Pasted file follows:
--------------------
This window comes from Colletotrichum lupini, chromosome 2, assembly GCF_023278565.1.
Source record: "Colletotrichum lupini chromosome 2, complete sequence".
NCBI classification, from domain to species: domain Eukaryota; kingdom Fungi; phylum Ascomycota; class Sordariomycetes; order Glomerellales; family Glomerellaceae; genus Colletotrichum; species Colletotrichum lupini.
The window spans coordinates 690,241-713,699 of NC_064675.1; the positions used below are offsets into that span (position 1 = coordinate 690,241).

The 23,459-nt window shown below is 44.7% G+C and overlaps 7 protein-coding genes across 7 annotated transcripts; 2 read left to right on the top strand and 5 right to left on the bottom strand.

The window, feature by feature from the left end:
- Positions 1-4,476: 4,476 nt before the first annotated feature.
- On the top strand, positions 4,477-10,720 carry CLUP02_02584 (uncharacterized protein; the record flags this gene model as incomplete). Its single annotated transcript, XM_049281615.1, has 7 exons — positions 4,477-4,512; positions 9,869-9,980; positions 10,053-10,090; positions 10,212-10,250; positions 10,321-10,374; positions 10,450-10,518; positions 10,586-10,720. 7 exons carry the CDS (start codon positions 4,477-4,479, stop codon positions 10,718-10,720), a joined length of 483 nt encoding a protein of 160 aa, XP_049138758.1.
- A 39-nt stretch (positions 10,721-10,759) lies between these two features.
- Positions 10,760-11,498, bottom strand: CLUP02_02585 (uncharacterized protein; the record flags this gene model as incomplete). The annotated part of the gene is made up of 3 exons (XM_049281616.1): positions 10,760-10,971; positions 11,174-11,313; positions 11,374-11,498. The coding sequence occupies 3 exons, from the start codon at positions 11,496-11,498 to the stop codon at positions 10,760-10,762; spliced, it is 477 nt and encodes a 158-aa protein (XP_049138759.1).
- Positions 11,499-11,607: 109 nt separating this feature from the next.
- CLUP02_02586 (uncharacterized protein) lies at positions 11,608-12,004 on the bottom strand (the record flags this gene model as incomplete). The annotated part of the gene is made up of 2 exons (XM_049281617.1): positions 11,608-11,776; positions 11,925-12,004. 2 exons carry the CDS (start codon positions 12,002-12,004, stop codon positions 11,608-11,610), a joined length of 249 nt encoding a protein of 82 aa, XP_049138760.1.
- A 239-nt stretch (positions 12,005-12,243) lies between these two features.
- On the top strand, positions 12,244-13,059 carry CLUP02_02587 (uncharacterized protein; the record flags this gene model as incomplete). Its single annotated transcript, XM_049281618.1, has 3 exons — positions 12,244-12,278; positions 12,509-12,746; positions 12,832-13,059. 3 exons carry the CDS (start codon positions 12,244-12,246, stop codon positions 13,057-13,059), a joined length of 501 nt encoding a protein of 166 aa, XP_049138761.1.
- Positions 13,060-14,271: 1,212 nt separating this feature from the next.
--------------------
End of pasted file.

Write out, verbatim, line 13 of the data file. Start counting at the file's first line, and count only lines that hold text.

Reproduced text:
- A 239-nt stretch (positions 12,005-12,243) lies between these two features.